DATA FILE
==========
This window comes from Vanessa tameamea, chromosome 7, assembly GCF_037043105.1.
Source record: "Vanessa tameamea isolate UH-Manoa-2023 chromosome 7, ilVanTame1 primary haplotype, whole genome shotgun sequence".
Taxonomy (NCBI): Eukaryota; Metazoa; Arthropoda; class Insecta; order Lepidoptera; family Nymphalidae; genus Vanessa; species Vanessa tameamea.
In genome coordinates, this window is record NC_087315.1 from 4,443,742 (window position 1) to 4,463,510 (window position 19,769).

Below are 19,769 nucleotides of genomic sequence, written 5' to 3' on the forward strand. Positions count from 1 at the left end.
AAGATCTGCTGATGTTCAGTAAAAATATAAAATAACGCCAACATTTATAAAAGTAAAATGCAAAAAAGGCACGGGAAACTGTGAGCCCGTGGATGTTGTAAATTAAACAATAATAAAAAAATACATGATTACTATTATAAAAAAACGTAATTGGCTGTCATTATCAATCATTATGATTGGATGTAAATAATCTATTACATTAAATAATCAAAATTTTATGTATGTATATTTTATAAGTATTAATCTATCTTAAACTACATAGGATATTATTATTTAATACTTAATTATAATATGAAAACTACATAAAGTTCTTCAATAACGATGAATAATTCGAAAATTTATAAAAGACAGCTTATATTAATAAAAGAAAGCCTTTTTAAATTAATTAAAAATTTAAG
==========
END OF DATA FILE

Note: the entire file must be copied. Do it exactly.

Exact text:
This window comes from Vanessa tameamea, chromosome 7, assembly GCF_037043105.1.
Source record: "Vanessa tameamea isolate UH-Manoa-2023 chromosome 7, ilVanTame1 primary haplotype, whole genome shotgun sequence".
Taxonomy (NCBI): Eukaryota; Metazoa; Arthropoda; class Insecta; order Lepidoptera; family Nymphalidae; genus Vanessa; species Vanessa tameamea.
In genome coordinates, this window is record NC_087315.1 from 4,443,742 (window position 1) to 4,463,510 (window position 19,769).

Below are 19,769 nucleotides of genomic sequence, written 5' to 3' on the forward strand. Positions count from 1 at the left end.
AAGATCTGCTGATGTTCAGTAAAAATATAAAATAACGCCAACATTTATAAAAGTAAAATGCAAAAAAGGCACGGGAAACTGTGAGCCCGTGGATGTTGTAAATTAAACAATAATAAAAAAATACATGATTACTATTATAAAAAAACGTAATTGGCTGTCATTATCAATCATTATGATTGGATGTAAATAATCTATTACATTAAATAATCAAAATTTTATGTATGTATATTTTATAAGTATTAATCTATCTTAAACTACATAGGATATTATTATTTAATACTTAATTATAATATGAAAACTACATAAAGTTCTTCAATAACGATGAATAATTCGAAAATTTATAAAAGACAGCTTATATTAATAAAAGAAAGCCTTTTTAAATTAATTAAAAATTTAAG